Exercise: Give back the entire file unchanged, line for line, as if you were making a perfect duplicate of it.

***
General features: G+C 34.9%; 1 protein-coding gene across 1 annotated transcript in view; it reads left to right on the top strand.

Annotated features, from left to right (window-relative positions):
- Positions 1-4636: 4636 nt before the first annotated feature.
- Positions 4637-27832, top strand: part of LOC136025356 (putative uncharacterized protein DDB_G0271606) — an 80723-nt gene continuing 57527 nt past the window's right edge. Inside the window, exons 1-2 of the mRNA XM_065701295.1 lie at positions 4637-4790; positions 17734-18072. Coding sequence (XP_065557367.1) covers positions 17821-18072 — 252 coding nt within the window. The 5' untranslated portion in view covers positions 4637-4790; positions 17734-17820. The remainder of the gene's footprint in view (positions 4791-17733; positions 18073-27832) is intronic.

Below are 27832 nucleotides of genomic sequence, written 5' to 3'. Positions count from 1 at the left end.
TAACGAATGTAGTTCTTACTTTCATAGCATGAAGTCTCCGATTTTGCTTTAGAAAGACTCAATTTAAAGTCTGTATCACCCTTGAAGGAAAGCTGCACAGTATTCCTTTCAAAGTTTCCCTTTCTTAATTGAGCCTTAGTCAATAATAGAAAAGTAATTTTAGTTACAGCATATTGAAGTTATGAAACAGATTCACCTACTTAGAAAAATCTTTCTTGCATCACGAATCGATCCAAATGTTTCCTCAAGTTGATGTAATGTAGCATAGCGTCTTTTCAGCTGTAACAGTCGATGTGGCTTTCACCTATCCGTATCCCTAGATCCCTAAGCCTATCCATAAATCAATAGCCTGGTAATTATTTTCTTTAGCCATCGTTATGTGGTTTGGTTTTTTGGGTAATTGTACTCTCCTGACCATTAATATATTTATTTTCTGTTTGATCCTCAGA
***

General features: G+C 34.9%; 1 protein-coding gene across 1 annotated transcript in view; it reads left to right on the top strand.

Annotated features, from left to right (window-relative positions):
- Positions 1-4636: 4636 nt before the first annotated feature.
- Positions 4637-27832, top strand: part of LOC136025356 (putative uncharacterized protein DDB_G0271606) — an 80723-nt gene continuing 57527 nt past the window's right edge. Inside the window, exons 1-2 of the mRNA XM_065701295.1 lie at positions 4637-4790; positions 17734-18072. Coding sequence (XP_065557367.1) covers positions 17821-18072 — 252 coding nt within the window. The 5' untranslated portion in view covers positions 4637-4790; positions 17734-17820. The remainder of the gene's footprint in view (positions 4791-17733; positions 18073-27832) is intronic.

Below are 27832 nucleotides of genomic sequence, written 5' to 3'. Positions count from 1 at the left end.
TAACGAATGTAGTTCTTACTTTCATAGCATGAAGTCTCCGATTTTGCTTTAGAAAGACTCAATTTAAAGTCTGTATCACCCTTGAAGGAAAGCTGCACAGTATTCCTTTCAAAGTTTCCCTTTCTTAATTGAGCCTTAGTCAATAATAGAAAAGTAATTTTAGTTACAGCATATTGAAGTTATGAAACAGATTCACCTACTTAGAAAAATCTTTCTTGCATCACGAATCGATCCAAATGTTTCCTCAAGTTGATGTAATGTAGCATAGCGTCTTTTCAGCTGTAACAGTCGATGTGGCTTTCACCTATCCGTATCCCTAGATCCCTAAGCCTATCCATAAATCAATAGCCTGGTAATTATTTTCTTTAGCCATCGTTATGTGGTTTGGTTTTTTGGGTAATTGTACTCTCCTGACCATTAATATATTTATTTTCTGTTTGATCCTCAGA